This was a paper worksheet with printed web addresses. Not a Google document, or a blog post, or a Google Classroom announcement, or any sort of digital format with clickable links.

As a 6th grade boy with a short attention span and basic keyboarding skills, he was trying to type in these URL’s … and failing miserably. Between the five sites that’s 353 characters to type in, without messing up any of the slashes and dashes.

Thankfully this was a great chance to turn a challenge into a learning opportunity. See below for two simple searching tricks I showed him that made the assignment a snap, and may help you and your students as well.

Tuesday, October 18, 2016

Creating Punctuation Practice Activities with Google Docs

Capitalization and punctuation are skills addressed with students at every grade level in school. In fact the Common Core has a standard that spans all of K-12:

CC.K-12.L.R.2 Conventions of Standard English: Demonstrate command of the conventions of standard English capitalization, punctuation, and spelling when writing.

There are many ways for students to learn, develop, and master these skills. One popular option is to provide students with a sample selection of text that is missing proper punctuation and capitalization, and then have the students make the needed corrections. With a quick search you could probably find quite a few worksheets with such activities already created for you.

However, what if you want to make your own practice activities for your students? Thankfully with Google Docs and two simple tricks you can easily convert any sample text into such an activity.

See below for detailed directions for how to make your own punctuation and capitalization practice activities quickly and easily with Google Docs.

Watch the Video from the October 2016 Google User Meeting

Catch up on everything new in Google Apps over the last month, and see great ideas and resources!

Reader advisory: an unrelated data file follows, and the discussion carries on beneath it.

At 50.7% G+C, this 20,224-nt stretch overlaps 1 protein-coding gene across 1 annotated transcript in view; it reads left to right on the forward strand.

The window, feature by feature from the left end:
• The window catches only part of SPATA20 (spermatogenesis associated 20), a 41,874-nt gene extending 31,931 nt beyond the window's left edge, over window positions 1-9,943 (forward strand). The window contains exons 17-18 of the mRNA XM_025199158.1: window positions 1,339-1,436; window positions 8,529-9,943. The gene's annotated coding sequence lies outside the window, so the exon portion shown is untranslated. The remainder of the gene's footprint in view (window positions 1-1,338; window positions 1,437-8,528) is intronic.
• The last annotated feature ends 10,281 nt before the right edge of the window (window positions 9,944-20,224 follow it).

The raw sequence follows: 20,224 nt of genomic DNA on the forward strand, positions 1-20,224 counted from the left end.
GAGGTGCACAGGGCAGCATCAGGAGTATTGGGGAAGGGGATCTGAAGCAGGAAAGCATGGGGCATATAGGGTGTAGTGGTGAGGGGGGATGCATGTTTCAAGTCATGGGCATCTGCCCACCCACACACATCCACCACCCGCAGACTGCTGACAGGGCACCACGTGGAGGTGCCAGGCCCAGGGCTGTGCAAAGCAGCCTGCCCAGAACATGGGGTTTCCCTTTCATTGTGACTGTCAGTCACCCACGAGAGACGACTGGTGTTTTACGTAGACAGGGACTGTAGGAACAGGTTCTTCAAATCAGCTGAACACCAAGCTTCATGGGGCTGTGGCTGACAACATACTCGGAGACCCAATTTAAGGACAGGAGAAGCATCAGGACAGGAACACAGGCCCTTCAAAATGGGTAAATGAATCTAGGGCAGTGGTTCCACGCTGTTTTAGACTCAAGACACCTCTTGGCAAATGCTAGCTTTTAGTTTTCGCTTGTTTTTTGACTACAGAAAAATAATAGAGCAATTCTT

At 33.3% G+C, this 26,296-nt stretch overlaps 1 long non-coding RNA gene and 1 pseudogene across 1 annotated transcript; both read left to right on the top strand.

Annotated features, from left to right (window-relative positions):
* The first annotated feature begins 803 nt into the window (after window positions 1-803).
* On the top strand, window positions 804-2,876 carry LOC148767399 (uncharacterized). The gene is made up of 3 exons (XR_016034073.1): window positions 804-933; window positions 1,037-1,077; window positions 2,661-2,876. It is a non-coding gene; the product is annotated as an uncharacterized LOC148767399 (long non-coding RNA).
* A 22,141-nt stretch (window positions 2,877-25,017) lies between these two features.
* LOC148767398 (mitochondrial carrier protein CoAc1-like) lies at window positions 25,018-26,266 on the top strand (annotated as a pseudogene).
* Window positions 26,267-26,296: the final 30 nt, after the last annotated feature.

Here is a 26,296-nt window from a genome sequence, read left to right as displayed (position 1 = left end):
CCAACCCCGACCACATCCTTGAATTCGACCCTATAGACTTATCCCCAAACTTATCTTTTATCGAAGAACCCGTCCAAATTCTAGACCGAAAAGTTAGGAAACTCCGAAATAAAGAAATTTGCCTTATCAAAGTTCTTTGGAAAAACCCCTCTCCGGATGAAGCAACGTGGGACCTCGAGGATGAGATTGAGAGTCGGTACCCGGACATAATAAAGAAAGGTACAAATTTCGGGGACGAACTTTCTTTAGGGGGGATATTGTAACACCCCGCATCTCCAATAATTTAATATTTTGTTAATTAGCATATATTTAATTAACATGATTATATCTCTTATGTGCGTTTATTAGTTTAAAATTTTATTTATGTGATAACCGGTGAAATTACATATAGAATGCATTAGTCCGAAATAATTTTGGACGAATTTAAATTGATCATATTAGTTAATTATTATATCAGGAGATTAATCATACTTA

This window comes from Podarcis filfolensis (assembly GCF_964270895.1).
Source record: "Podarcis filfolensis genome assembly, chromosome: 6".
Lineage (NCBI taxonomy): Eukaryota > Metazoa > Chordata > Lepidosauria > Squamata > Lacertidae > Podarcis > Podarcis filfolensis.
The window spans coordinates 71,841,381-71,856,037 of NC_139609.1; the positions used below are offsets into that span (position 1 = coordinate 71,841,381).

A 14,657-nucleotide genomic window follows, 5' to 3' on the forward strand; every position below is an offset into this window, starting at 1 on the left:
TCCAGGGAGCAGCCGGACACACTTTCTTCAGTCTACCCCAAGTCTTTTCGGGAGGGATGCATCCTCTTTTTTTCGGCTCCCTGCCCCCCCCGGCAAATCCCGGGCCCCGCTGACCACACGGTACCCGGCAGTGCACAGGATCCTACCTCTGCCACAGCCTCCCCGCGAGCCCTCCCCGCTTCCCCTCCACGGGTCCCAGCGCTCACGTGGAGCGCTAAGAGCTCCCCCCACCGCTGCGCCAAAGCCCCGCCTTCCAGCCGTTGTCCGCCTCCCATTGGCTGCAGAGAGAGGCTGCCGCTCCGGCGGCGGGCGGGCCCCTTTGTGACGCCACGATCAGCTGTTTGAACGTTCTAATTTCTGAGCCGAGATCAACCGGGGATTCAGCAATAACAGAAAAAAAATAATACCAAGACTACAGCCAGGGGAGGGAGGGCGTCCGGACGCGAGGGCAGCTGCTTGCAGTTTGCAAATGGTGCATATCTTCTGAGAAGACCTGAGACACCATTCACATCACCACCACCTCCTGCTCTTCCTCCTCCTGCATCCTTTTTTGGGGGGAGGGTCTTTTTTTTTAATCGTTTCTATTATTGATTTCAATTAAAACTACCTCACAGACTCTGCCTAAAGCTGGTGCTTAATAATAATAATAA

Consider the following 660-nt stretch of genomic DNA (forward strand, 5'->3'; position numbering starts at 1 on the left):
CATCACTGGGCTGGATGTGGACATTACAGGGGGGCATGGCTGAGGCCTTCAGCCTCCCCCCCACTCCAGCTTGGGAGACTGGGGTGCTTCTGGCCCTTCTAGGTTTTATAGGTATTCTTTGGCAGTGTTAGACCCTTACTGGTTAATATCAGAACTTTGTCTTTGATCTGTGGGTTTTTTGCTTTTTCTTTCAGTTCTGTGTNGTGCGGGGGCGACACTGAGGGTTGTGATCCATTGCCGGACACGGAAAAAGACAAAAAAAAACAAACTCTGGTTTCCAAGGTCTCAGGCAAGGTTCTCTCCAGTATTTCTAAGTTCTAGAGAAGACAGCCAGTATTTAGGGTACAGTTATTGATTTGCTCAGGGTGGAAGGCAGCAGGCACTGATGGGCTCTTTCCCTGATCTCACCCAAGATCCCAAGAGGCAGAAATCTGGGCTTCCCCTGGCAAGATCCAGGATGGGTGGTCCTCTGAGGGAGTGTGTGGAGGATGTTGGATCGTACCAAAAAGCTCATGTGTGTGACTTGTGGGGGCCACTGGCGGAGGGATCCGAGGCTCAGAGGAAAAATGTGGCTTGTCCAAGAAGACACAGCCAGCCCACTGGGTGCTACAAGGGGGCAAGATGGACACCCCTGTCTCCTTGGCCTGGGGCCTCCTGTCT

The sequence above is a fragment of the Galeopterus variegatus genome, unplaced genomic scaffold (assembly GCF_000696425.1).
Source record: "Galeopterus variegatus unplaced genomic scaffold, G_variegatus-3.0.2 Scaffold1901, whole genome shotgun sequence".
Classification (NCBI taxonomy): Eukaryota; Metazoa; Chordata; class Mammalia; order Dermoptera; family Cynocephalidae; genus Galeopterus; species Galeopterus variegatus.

Below is the recorded video from our October 2016 Google User Meeting, along with the meeting agenda with links to all the resources and Google Apps updates from the last month.

The monthly meetings are hosted by the Google Educator Group of Ohio, but are open to anyone from any location. The purpose of these meetings is to:
  • Connect Google-using educators
  • Share the latest Google Apps news and features
  • Provide tutorials, demonstrations, and how-to’s
  • Share best practices of how Google Apps is being used within schools
  • Ask questions and get answers
For those who cannot attend in person, the meetings are broadcast live using a Google Hangout. Users can join the Google Hangout remotely to participate in the meeting, or can simply watch the live stream. The video from the meetings is recorded and available for later viewing for those who cannot attend or connect live.

See below to view the recorded video from the October 2016 meeting:

Sunday, October 16, 2016

Grading Extended Response Questions with Google Forms Quiz Feature

For many years Google Forms has been a great tool for creating online assessments. This process became even easier when Google added the new Quiz feature to Forms, allowing the quiz to be auto-graded without the need for a third-party tool such as the Flubaroo add-on. Although the new Quiz feature was very easy to use, it did lack some of the more advanced options and flexibility provided by Flubaroo. For a detailed comparison of Flubaroo versus the Forms Quiz feature see this earlier blog post: New Google Forms Quiz Feature vs Flubaroo